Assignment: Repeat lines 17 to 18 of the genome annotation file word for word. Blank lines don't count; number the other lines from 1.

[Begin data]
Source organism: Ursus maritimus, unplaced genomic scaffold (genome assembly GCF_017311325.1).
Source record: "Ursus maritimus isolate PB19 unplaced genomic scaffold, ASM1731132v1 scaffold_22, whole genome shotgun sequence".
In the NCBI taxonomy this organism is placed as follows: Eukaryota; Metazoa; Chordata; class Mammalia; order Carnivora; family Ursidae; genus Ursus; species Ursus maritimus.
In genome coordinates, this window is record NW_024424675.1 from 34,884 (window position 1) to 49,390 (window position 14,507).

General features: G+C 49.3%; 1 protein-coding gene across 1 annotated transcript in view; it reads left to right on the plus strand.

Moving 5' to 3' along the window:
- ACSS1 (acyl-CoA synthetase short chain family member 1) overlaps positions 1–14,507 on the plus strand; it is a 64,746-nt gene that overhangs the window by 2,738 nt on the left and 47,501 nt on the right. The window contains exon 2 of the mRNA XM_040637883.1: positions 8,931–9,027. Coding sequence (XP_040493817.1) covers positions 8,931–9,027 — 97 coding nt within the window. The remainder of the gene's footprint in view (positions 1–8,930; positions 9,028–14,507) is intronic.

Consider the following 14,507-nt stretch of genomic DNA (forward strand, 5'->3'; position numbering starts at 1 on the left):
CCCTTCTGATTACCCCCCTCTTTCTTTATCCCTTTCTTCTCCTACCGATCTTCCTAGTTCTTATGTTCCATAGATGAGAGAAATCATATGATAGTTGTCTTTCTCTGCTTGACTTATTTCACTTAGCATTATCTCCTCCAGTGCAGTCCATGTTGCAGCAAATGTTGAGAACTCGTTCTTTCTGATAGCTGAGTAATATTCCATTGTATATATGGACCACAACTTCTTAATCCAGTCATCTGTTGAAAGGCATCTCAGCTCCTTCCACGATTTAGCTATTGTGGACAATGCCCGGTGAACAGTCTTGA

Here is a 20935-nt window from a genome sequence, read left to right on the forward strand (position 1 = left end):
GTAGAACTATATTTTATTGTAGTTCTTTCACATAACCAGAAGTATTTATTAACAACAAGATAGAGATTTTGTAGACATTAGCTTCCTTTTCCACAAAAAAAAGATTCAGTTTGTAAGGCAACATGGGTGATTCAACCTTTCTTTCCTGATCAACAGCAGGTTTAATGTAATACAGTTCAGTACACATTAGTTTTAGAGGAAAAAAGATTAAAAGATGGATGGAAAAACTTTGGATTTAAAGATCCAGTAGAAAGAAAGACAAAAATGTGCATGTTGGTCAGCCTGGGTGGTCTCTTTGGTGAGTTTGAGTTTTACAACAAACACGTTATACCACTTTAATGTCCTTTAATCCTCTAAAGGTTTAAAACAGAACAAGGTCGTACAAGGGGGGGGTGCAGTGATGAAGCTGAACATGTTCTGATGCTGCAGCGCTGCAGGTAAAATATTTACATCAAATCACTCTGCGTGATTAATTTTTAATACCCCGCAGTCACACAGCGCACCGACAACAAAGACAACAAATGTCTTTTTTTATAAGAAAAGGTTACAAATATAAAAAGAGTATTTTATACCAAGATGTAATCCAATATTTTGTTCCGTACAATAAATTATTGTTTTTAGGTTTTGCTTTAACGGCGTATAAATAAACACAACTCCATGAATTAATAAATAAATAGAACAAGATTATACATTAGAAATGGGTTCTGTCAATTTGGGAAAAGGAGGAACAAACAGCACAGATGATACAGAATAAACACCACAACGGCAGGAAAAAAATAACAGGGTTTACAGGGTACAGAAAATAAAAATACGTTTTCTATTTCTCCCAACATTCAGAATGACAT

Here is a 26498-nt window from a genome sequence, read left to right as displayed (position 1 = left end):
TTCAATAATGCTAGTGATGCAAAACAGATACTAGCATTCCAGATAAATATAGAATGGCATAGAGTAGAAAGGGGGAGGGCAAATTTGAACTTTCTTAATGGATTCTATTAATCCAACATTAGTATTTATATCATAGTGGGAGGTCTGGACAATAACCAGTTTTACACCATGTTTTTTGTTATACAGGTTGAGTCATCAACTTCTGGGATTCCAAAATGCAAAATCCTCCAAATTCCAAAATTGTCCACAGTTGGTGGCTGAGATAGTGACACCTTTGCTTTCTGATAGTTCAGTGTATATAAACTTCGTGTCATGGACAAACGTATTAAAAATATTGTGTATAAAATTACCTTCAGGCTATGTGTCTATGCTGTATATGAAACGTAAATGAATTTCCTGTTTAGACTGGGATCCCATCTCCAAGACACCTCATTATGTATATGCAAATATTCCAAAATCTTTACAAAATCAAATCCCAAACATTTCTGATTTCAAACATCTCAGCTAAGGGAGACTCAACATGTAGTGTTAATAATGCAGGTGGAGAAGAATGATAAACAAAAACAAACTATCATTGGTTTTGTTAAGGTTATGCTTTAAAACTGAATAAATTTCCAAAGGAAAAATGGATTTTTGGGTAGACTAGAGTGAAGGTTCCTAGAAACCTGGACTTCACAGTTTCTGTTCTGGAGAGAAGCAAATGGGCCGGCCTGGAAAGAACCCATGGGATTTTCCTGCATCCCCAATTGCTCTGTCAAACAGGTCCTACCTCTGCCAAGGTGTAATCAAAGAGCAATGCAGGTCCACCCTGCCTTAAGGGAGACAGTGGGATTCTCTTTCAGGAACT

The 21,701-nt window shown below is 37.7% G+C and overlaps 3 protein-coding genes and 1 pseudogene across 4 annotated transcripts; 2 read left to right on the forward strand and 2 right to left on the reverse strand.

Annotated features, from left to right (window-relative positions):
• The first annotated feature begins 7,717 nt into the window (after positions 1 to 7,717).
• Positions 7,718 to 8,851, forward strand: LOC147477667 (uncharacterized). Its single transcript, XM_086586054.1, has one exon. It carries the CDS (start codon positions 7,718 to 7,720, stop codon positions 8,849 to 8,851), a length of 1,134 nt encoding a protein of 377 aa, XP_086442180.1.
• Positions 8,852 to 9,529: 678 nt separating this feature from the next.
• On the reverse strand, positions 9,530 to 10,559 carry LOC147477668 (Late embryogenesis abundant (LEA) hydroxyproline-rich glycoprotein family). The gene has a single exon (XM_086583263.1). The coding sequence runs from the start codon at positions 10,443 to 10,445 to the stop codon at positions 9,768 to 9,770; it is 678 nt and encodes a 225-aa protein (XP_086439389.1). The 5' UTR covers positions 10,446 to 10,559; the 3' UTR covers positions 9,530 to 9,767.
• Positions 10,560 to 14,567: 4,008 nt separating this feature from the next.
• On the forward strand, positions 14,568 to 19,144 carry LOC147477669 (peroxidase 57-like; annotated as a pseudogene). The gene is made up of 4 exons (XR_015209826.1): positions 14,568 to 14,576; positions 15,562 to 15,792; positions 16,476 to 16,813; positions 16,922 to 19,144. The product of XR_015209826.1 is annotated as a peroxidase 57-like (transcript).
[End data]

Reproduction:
• Positions 7,718 to 8,851, forward strand: LOC147477667 (uncharacterized). Its single transcript, XM_086586054.1, has one exon. It carries the CDS (start codon positions 7,718 to 7,720, stop codon positions 8,849 to 8,851), a length of 1,134 nt encoding a protein of 377 aa, XP_086442180.1.
• Positions 8,852 to 9,529: 678 nt separating this feature from the next.